Geetanjali Chopra’s normal day doesn’t start with a cup of tea, like most of us, but with resolving problems like no milk supply at a centre or a catfight between the kids staying at the daycare and other issues because she has chosen this life.
Founder of Delhi-based NGO Wishes and Blessings, Chopra runs 20 centres for street children and aged people across Delhi. Recently, the NGO celebrated the serving of its 10th lakh meal at the Modi Mills Day Care Centre.
“I had initiated this daily meal programme under which we provide three meals a day to the homeless and destitute in December 2015. Some of these centres – homeless shelters, recovery centres, drug de-addiction centres, old age homes, and daycare centres – have kitchens and at some places we have exclusively set up our kitchens, and the food is cooked fresh. It was difficult to cover all such centres in Delhi, so we focused on the ones in dire need. Started with only 60 beneficiaries, the programme has over 550 beneficiaries, comprising 300 children and 250 elderly,” says the 41-year-old, who holds a doctoral degree in international relations.
It was a Holi celebration with visually-impaired kids that motivated her to do something for the underprivileged people. Chopra, who used to work as a fellow at the Centre for Policy Research, left a respectable career to follow her heart. Though there was resistance from the family initially, but things changed soon and there was no looking back for her.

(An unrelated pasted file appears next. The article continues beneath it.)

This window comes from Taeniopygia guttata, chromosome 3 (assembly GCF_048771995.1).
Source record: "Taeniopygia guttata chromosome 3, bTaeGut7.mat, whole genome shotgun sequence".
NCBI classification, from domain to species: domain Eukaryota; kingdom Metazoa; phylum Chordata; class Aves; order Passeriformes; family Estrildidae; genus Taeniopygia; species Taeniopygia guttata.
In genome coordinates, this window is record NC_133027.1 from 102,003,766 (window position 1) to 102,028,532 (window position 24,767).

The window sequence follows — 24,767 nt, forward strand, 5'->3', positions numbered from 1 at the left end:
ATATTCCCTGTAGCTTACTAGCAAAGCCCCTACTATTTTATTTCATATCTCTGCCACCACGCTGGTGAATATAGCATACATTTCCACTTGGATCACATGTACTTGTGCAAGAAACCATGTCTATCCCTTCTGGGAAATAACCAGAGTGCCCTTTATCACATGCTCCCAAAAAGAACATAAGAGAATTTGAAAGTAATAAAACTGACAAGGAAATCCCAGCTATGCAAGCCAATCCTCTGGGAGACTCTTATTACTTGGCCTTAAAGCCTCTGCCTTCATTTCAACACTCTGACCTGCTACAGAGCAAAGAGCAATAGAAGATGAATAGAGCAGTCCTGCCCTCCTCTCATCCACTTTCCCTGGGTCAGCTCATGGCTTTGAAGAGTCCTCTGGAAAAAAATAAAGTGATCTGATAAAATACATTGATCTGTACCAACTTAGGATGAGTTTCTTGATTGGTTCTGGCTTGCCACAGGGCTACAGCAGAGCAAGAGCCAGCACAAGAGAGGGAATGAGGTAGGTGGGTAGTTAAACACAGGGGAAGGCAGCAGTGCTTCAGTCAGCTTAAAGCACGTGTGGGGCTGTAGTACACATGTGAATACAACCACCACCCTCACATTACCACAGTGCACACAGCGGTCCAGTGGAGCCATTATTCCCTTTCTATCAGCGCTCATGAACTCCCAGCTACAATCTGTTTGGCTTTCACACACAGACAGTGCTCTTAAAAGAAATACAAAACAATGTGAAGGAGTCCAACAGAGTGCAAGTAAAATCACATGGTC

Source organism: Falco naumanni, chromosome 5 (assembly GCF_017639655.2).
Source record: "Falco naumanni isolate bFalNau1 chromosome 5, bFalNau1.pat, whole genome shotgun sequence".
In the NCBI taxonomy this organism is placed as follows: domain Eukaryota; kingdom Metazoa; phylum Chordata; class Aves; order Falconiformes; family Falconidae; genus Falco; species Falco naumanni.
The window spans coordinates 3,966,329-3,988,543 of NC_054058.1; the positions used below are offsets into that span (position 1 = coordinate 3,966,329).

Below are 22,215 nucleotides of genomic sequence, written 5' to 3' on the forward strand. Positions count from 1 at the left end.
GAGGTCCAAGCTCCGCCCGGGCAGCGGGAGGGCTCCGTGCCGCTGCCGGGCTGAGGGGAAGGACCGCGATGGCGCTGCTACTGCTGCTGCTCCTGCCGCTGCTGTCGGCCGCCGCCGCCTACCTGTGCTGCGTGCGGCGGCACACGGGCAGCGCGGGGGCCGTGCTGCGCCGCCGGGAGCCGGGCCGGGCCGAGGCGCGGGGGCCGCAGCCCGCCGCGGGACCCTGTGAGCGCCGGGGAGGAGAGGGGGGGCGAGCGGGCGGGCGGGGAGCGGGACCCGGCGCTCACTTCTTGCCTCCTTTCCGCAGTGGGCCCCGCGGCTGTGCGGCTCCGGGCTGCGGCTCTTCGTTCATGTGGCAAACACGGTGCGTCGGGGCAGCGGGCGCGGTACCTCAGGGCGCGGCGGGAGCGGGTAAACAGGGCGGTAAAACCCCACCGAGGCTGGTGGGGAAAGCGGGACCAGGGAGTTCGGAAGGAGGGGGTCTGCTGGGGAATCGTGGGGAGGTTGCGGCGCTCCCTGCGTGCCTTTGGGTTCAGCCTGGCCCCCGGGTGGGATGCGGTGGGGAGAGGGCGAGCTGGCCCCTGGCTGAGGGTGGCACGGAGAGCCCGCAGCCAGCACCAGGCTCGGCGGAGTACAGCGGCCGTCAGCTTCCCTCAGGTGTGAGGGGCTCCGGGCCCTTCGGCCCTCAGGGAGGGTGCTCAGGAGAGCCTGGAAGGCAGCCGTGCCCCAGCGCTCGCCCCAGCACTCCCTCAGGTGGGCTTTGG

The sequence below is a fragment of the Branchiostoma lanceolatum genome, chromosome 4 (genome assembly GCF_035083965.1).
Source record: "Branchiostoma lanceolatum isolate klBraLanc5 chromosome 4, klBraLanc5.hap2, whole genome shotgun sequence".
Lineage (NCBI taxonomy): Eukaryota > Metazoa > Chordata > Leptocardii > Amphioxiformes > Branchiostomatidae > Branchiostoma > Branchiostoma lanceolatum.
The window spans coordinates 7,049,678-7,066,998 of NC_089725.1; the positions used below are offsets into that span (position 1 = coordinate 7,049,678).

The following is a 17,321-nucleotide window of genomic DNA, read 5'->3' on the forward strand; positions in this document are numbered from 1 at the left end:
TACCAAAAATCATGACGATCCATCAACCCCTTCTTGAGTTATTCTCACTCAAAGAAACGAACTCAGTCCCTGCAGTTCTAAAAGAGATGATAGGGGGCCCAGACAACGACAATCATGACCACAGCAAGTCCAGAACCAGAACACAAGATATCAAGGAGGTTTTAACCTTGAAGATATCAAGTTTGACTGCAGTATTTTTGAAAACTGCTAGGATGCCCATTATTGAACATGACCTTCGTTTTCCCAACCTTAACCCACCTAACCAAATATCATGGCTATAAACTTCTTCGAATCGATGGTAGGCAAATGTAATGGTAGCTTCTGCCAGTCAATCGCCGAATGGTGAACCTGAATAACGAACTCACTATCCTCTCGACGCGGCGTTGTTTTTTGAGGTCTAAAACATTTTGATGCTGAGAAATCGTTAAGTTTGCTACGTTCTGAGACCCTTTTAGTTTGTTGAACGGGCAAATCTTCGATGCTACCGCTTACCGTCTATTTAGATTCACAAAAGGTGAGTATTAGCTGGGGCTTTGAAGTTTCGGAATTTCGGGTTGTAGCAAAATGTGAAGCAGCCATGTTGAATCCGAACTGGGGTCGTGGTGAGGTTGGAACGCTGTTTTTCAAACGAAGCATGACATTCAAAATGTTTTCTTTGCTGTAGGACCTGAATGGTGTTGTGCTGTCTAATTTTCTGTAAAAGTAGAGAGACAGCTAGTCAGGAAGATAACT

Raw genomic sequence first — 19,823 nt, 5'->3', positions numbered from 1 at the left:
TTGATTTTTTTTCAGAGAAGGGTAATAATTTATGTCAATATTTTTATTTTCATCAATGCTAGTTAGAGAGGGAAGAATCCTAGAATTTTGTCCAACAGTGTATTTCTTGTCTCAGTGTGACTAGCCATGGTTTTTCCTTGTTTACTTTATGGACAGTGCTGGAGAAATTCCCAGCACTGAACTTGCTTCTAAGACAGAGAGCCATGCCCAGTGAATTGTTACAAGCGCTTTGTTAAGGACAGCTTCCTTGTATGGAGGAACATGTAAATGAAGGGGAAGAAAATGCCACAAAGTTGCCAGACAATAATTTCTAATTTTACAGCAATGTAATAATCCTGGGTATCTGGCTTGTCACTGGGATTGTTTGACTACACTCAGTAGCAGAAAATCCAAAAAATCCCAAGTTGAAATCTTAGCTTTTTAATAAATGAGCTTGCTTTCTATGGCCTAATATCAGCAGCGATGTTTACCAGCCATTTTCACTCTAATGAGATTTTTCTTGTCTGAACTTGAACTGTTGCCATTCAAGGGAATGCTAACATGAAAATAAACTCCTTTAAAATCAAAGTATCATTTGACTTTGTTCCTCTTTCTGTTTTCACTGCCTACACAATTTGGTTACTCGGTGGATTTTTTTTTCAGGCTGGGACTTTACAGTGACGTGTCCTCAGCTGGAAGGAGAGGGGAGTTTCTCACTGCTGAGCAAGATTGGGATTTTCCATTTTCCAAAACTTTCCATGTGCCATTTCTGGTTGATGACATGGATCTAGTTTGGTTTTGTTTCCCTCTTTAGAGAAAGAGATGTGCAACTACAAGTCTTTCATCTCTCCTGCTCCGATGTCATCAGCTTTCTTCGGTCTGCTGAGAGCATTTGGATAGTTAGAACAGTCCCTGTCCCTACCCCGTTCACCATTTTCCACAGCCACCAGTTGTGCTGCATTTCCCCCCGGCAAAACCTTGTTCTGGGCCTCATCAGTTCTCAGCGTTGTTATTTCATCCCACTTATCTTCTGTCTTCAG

“At Wishes and Blessings, we connect people who need help with people who can help. I started the meal programme because in the first year of inception in 2014, I realised that whatever we do to uplift them will go waste, until they are hungry. The first daycare centre, we adopted was in Nizamuddin, where children rescued from streets were kept. They were taken away from drugs, ragpicking, begging and petty thefts, and were introduced to basic civilised way of living. But they would run back to the streets because they were not being fed. And this is what forced me to start this programme,” adds Chopra.
The NGO does not have one focus area, but nine causes including skill development, infrastructure, education and hygienic food. “Though it’s not an easy task, but with a team of 16 people in the Panchsheel Park office, 5-7 people in each centre, a field staff of 40 and hundreds of volunteers – all dedicatedly working in their fields – we manage to do well,” Chopra adds.
Apart from organising fundraiser, charity popups, they have a group of High Networth Individuals, who are reached out to whenever need arises. She says, “Also, we have recently launched our merchandise comprising diaries, planners and cards that are manufactured by the children at our centres. And we are continuously on the lookout for companies for CSR.”
At our centre, Mann ka Tilak in Maidan Garhi, they have just 12 elderly people. And a centre for aged men in North Delhi is in the pipeline. “Our focus is not on quantity but quality. We want to focus on giving them a better life, instead of just accommodating more people,” she adds.